Saturday May 18th marks an important anniversary in the history of the Tennessee River Valley. It was on that date in 1933 that President Franklin D. Roosevelt signed the bill that created the Tennessee Valley Authority. Throughout those 80 years, the agency has been the focus of both glowing praise and fervent criticism, all while fighting for its existence in the halls of Congress. To mark the occasion of the 80th anniversary, WUOT’s Brandon Hollingsworth sat down with Pat Ezzell, the TVA's resident historian.
The first female president of the Tennessee Bar Association and longtime Knoxville lawyer Pamela L. Reeves has been nominated for a seat on the US District Court for the Eastern District of Tennessee. President Barack Obama announced the nomination yesterday. If confirmed by the Senate, Reeves would replace US District Judge Thomas W. Phillips, who is retiring this summer. Reeves graduated from the University of Tennessee in 1976 and from UT's George C. Taylor College of Law in 1979. She was Tennessee Bar Association president from 1998 to 1999.
An alliance of environmental groups says the federal government violated the Endangered Species Act in granting mining permits at two East Tennessee mines. The lawsuit claims the Office of Surface Mining and the US Fish and Wildlife Service did not consult the most current scientific research in considering the impact of surface mines at Zeb Mountain and David Creek on fish. The suit claims dissolved minerals in wastewater are increasing salt in streams to unendurable levels, threatening the endangered blackside dace and Cumberland darter.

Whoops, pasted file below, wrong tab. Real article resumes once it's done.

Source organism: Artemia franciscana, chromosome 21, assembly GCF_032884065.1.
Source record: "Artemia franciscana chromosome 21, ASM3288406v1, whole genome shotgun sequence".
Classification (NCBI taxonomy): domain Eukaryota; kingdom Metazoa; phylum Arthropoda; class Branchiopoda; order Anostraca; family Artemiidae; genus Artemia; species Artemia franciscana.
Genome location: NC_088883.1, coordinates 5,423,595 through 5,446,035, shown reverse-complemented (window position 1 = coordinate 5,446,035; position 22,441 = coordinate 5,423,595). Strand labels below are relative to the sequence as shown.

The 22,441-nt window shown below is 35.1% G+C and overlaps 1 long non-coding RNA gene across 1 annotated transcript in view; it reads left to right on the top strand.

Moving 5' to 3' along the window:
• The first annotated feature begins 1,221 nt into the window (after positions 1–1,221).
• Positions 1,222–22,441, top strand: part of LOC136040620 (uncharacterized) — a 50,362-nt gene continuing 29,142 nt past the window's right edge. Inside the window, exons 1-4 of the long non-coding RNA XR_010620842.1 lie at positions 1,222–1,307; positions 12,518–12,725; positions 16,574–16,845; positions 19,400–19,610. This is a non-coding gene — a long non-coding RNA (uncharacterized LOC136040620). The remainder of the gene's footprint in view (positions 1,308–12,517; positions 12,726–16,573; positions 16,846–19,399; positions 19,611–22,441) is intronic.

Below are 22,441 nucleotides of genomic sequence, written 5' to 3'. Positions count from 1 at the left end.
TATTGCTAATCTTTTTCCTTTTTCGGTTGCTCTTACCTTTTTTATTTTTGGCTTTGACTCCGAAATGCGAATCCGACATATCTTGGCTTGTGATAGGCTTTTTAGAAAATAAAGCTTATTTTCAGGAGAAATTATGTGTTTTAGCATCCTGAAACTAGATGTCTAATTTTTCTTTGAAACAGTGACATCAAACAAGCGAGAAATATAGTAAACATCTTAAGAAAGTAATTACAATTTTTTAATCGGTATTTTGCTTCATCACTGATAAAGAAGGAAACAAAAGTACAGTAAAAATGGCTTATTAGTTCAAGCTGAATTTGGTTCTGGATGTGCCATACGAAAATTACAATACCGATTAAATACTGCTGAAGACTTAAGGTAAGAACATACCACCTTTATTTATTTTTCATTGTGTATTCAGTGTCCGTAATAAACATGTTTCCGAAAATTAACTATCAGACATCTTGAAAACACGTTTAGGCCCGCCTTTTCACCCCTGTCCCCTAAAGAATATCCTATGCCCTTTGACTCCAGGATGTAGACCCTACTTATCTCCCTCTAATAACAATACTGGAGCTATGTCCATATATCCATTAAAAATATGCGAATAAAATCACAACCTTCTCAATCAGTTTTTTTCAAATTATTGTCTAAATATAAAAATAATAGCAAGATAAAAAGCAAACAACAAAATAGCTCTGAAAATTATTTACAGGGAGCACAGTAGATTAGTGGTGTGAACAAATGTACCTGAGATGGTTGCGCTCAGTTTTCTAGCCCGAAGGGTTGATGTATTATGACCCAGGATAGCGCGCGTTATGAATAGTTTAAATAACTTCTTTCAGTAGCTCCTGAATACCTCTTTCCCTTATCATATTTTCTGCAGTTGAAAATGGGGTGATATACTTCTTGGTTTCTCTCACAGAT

A jury determining the fate of murder suspect George Thomas enters a second day of deliberations Friday morning. Thomas is being retried for his role in the 2007 carjacking, rape, torture and murder of Christopher Newsom and Channon Christian. Jurors are being asked to decide whether Thomas was an active participant in the crimes against the young couple or if he was simply a passive observer. Prosecutors have failed to produce forensic evidence connecting him to the actual crimes, but they say the murders required a "team effort" and Thomas "was on that team".
Unless you spend a lot of time doing crossword puzzles or tweeting, counting the number of letters in a word might seem like a pointless endeavor. But for a tiny segment of the population, the urge to count letters is irresistible, sometimes to the point of distraction. WUOT’s Lauren Blankenship knows a lot about counting letters. She's been doing it since she could read. As part of WUOT's Next Wave Radio Project, Lauren filed this reflection...